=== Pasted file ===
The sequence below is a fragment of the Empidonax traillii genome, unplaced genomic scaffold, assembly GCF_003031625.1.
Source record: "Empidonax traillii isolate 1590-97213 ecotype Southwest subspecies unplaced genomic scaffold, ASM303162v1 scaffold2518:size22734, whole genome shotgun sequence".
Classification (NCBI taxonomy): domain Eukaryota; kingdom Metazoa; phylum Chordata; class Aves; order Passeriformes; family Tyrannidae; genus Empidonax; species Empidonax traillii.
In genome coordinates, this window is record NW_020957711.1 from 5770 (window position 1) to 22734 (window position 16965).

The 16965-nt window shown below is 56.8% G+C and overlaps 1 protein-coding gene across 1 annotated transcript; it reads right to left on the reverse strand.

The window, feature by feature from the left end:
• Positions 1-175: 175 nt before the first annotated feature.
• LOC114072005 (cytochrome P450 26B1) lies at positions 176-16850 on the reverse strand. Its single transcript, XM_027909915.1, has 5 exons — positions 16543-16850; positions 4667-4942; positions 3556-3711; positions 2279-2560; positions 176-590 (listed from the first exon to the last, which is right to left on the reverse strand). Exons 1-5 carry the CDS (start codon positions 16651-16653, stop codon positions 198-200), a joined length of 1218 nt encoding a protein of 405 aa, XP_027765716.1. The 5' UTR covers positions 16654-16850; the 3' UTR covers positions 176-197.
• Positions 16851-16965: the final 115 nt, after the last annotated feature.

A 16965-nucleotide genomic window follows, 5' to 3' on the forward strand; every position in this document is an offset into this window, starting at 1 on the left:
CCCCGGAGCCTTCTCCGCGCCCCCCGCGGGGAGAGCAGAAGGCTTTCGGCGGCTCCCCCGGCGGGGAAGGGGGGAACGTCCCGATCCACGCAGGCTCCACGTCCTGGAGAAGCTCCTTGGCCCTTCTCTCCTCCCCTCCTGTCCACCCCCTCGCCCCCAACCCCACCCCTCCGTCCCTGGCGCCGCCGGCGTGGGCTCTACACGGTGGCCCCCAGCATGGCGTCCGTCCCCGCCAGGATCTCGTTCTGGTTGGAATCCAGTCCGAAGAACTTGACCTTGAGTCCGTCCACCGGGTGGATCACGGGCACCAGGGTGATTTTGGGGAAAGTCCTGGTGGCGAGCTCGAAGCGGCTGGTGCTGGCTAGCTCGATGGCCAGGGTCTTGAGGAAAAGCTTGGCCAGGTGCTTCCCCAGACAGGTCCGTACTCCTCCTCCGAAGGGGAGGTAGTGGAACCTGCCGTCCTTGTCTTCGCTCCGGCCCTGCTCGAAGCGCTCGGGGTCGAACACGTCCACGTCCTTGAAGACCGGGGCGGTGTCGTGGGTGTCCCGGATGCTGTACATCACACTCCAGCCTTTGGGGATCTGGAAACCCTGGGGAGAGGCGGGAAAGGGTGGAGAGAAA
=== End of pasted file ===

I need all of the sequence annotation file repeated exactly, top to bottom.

The sequence below is a fragment of the Empidonax traillii genome, unplaced genomic scaffold, assembly GCF_003031625.1.
Source record: "Empidonax traillii isolate 1590-97213 ecotype Southwest subspecies unplaced genomic scaffold, ASM303162v1 scaffold2518:size22734, whole genome shotgun sequence".
Classification (NCBI taxonomy): domain Eukaryota; kingdom Metazoa; phylum Chordata; class Aves; order Passeriformes; family Tyrannidae; genus Empidonax; species Empidonax traillii.
In genome coordinates, this window is record NW_020957711.1 from 5770 (window position 1) to 22734 (window position 16965).

The 16965-nt window shown below is 56.8% G+C and overlaps 1 protein-coding gene across 1 annotated transcript; it reads right to left on the reverse strand.

The window, feature by feature from the left end:
• Positions 1-175: 175 nt before the first annotated feature.
• LOC114072005 (cytochrome P450 26B1) lies at positions 176-16850 on the reverse strand. Its single transcript, XM_027909915.1, has 5 exons — positions 16543-16850; positions 4667-4942; positions 3556-3711; positions 2279-2560; positions 176-590 (listed from the first exon to the last, which is right to left on the reverse strand). Exons 1-5 carry the CDS (start codon positions 16651-16653, stop codon positions 198-200), a joined length of 1218 nt encoding a protein of 405 aa, XP_027765716.1. The 5' UTR covers positions 16654-16850; the 3' UTR covers positions 176-197.
• Positions 16851-16965: the final 115 nt, after the last annotated feature.

A 16965-nucleotide genomic window follows, 5' to 3' on the forward strand; every position in this document is an offset into this window, starting at 1 on the left:
CCCCGGAGCCTTCTCCGCGCCCCCCGCGGGGAGAGCAGAAGGCTTTCGGCGGCTCCCCCGGCGGGGAAGGGGGGAACGTCCCGATCCACGCAGGCTCCACGTCCTGGAGAAGCTCCTTGGCCCTTCTCTCCTCCCCTCCTGTCCACCCCCTCGCCCCCAACCCCACCCCTCCGTCCCTGGCGCCGCCGGCGTGGGCTCTACACGGTGGCCCCCAGCATGGCGTCCGTCCCCGCCAGGATCTCGTTCTGGTTGGAATCCAGTCCGAAGAACTTGACCTTGAGTCCGTCCACCGGGTGGATCACGGGCACCAGGGTGATTTTGGGGAAAGTCCTGGTGGCGAGCTCGAAGCGGCTGGTGCTGGCTAGCTCGATGGCCAGGGTCTTGAGGAAAAGCTTGGCCAGGTGCTTCCCCAGACAGGTCCGTACTCCTCCTCCGAAGGGGAGGTAGTGGAACCTGCCGTCCTTGTCTTCGCTCCGGCCCTGCTCGAAGCGCTCGGGGTCGAACACGTCCACGTCCTTGAAGACCGGGGCGGTGTCGTGGGTGTCCCGGATGCTGTACATCACACTCCAGCCTTTGGGGATCTGGAAACCCTGGGGAGAGGCGGGAAAGGGTGGAGAGAAA